Known SS7 network flaw used to drain customer bank accounts

The vulnerability allowed hackers to bypass two-factor authentication

Despite years of warnings that the SS7 networking protocol contained significant vulnerabilities, it now appears to have been exploited by hackers to drain customer bank accounts, according to reports.

Signaling System No.7 (SS7), as the protocol is known, is used by more than 800 telecommunications companies around the world, allowing customers in one country to send text messages to users in different countries. The protocol also helps with interoperability between networks, and also allows for phone calls to go uninterrupted while in low signal areas.

However, it has been discovered that the same protocol, which was created in the 1970s, can be used to track users and eavesdrop on their conversations. These vulnerabilities have been publicised as early as 2008, yet most recently, security researchers in 2016 were able to demonstrate the ease at which they could track the movements of US Representative Ted Lieu using his phone number and the SS7 network.

It has now emerged that unidentified hackers used the same vulnerabilities in the SS7 protocol to bypass two-factor authentication services of banks in Germany, according to the Sddeutsche Zeitung newspaper. This same protocol is used in the UK, although it is known instead as Common Channel Interoffice Signaling 7 (CCIS7).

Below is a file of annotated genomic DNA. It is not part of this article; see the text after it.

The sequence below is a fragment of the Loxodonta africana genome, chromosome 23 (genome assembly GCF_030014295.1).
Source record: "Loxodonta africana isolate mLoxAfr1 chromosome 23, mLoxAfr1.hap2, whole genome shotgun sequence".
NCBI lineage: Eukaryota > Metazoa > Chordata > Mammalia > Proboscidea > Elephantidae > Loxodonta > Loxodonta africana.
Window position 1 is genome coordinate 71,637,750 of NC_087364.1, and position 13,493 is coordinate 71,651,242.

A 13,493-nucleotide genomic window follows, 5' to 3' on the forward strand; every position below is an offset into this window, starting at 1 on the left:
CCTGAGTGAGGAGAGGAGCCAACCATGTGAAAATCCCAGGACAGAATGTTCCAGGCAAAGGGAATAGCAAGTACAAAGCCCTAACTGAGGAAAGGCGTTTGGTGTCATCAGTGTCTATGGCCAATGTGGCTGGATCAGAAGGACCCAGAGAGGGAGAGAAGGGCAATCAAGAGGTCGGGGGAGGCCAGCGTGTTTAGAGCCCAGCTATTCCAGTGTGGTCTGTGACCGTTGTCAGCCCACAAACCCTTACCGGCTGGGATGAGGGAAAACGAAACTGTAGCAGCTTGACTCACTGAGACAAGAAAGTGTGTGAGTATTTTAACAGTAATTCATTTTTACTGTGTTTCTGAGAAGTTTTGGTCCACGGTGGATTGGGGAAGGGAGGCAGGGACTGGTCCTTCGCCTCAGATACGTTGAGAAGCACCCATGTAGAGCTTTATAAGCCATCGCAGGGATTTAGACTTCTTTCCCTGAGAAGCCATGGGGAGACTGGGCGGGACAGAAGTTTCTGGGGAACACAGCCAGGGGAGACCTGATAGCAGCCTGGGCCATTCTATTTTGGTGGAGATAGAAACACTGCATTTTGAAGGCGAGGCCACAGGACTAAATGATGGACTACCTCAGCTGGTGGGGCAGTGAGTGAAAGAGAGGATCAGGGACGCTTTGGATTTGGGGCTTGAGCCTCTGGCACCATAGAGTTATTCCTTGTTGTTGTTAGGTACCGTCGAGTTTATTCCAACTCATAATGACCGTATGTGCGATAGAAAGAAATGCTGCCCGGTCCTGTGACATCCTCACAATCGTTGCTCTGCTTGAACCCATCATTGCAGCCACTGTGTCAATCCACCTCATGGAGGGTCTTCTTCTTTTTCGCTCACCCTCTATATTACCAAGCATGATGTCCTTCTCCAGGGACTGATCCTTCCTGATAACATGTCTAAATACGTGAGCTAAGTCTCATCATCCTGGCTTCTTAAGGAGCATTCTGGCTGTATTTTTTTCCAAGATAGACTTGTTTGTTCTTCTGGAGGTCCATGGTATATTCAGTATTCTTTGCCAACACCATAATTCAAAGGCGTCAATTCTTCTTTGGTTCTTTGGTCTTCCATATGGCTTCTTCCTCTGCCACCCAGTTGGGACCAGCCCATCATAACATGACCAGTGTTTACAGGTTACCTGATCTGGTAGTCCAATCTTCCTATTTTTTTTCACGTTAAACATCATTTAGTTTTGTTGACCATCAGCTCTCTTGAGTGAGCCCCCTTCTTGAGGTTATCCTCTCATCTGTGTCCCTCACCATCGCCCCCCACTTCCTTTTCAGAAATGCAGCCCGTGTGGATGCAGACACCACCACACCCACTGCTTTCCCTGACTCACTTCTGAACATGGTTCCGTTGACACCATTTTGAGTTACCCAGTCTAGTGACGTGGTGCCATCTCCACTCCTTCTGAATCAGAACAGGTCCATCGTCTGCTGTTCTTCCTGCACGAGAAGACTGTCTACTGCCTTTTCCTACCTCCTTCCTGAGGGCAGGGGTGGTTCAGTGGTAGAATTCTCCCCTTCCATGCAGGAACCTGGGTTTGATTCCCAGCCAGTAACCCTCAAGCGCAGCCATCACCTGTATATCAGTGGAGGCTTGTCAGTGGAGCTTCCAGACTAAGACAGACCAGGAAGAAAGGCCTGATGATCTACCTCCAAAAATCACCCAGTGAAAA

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The hackers were able to use SS7 to divert the text messages that the banks send to customers as one-time password checks, sending them instead to phones controlled by the attackers. The codes were then used to authorise the transfer of funds out of customer accounts, according to the report.

To locate the targets, the hackers used a malware campaign to identify bank account numbers, login details, passwords and balance amounts. They were then able to purchase access to as yet unidentified foreign telecommunications provider to gain backdoor access to the customers' phones.

Speaking to the Sddeutsche Zeitung, Germany's O2 Telefonica said: "Criminals carried out an attack from a network of a foreign mobile network operator in the middle of January. The attack redirected incoming SMS messages for selected German customers to the attackers."

This news shouldn't come as a surprise to those advocating against the use of the SS7 protocol. In August last year, Representative Lieu requested the FCC to investigate the reported vulnerabilities of SS7, and impose changes to prevent these kinds of attacks. However, this could take years to address given the size of its reach and the number of companies using it.

Immediately following the news of the hack, Lieu issued a statement which read: "Everyone's accounts protected by text-based two-factor authentication, such as bank accounts, are potentially at risk until the FCC and telecom industry fix the devastating SS7 security flaw. Both the FCC and telecom industry have been aware that hackers can acquire our text messages and phone conversations just knowing our cell phone number."

The silver lining is that since this is the first reported public attack using the SS7 protocol, it may spur other regulators to help fix the vulnerabilities.

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